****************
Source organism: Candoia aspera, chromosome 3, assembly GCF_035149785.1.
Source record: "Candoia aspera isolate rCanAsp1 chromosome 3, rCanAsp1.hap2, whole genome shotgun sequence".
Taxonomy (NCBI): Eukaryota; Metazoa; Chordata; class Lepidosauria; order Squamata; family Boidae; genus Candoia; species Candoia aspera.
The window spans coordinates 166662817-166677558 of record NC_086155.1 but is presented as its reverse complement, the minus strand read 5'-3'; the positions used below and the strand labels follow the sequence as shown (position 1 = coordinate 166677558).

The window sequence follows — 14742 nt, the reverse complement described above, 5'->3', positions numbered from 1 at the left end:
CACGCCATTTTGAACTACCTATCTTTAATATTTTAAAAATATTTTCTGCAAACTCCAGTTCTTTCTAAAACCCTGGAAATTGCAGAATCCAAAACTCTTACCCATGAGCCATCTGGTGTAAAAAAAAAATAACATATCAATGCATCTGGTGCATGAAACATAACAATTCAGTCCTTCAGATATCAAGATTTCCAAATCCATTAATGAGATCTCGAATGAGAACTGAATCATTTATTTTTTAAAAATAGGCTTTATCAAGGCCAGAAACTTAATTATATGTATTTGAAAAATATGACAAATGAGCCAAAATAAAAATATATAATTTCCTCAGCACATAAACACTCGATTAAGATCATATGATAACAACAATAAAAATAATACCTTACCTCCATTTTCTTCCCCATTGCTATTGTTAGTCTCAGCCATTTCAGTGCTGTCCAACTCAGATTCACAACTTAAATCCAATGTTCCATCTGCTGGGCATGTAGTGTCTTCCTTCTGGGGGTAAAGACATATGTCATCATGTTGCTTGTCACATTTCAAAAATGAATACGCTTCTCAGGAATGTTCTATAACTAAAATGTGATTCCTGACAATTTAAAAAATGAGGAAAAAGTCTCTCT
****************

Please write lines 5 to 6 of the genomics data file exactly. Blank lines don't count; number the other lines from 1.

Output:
The window sequence follows — 14742 nt, the reverse complement described above, 5'->3', positions numbered from 1 at the left end:
CACGCCATTTTGAACTACCTATCTTTAATATTTTAAAAATATTTTCTGCAAACTCCAGTTCTTTCTAAAACCCTGGAAATTGCAGAATCCAAAACTCTTACCCATGAGCCATCTGGTGTAAAAAAAAAATAACATATCAATGCATCTGGTGCATGAAACATAACAATTCAGTCCTTCAGATATCAAGATTTCCAAATCCATTAATGAGATCTCGAATGAGAACTGAATCATTTATTTTTTAAAAATAGGCTTTATCAAGGCCAGAAACTTAATTATATGTATTTGAAAAATATGACAAATGAGCCAAAATAAAAATATATAATTTCCTCAGCACATAAACACTCGATTAAGATCATATGATAACAACAATAAAAATAATACCTTACCTCCATTTTCTTCCCCATTGCTATTGTTAGTCTCAGCCATTTCAGTGCTGTCCAACTCAGATTCACAACTTAAATCCAATGTTCCATCTGCTGGGCATGTAGTGTCTTCCTTCTGGGGGTAAAGACATATGTCATCATGTTGCTTGTCACATTTCAAAAATGAATACGCTTCTCAGGAATGTTCTATAACTAAAATGTGATTCCTGACAATTTAAAAAATGAGGAAAAAGTCTCTCT